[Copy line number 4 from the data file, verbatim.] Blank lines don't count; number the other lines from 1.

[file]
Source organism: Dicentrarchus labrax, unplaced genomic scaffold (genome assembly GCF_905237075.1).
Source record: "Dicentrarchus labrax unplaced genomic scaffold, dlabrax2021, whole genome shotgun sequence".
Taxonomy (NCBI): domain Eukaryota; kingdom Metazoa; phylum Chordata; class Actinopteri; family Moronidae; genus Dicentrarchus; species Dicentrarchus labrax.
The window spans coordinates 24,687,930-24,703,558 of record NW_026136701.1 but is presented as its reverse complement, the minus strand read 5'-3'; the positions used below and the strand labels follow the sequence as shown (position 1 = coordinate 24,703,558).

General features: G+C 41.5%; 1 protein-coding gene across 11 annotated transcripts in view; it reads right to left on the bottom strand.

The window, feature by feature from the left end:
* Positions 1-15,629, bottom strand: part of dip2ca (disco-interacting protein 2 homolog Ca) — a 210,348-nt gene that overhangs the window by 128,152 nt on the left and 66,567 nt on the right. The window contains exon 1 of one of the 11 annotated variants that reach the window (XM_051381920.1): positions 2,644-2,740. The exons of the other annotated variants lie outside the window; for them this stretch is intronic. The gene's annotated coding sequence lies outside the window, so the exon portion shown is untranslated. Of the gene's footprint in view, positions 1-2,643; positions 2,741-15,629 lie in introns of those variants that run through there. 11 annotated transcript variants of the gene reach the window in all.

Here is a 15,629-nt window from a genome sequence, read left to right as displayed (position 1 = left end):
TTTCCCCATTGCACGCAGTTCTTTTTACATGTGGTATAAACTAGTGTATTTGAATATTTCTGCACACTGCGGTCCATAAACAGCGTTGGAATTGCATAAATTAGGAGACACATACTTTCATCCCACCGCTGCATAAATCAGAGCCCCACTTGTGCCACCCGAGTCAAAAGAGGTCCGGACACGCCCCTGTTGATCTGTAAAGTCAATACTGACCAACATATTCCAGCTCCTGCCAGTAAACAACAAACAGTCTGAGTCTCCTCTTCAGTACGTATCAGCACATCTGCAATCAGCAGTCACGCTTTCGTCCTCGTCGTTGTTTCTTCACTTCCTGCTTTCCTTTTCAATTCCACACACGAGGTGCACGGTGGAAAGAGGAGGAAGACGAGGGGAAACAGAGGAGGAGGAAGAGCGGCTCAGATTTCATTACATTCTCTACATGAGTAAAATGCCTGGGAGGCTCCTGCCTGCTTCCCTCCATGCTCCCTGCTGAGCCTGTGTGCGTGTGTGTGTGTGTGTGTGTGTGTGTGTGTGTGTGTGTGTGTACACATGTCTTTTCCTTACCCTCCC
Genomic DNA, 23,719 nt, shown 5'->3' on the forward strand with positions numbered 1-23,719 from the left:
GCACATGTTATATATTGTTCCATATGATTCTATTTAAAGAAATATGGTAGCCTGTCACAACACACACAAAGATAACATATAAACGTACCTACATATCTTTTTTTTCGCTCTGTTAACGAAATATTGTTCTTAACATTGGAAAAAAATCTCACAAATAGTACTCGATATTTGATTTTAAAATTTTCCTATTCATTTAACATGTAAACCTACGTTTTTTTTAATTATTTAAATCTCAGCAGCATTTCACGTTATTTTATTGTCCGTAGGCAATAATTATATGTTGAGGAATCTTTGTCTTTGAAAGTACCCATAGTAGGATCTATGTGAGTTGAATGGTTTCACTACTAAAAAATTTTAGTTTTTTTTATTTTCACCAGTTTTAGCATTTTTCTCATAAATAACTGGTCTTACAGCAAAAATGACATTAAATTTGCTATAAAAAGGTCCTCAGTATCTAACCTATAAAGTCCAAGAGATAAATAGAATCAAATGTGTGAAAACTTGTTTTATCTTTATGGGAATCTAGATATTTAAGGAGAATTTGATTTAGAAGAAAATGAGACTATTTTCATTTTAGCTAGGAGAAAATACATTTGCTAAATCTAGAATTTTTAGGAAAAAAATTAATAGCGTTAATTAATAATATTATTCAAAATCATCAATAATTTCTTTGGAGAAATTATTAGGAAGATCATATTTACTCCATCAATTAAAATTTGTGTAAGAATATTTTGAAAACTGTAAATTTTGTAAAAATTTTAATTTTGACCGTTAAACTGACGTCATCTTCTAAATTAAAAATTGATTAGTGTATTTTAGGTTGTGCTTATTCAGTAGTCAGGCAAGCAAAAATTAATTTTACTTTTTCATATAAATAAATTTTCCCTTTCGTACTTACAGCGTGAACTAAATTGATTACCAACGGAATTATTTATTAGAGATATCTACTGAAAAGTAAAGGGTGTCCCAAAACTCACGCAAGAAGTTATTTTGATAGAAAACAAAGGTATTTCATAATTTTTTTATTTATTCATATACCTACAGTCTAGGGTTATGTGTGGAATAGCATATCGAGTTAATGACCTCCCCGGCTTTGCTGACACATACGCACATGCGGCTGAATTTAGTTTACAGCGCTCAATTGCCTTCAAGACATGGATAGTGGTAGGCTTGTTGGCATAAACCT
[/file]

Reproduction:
The window spans coordinates 24,687,930-24,703,558 of record NW_026136701.1 but is presented as its reverse complement, the minus strand read 5'-3'; the positions used below and the strand labels follow the sequence as shown (position 1 = coordinate 24,703,558).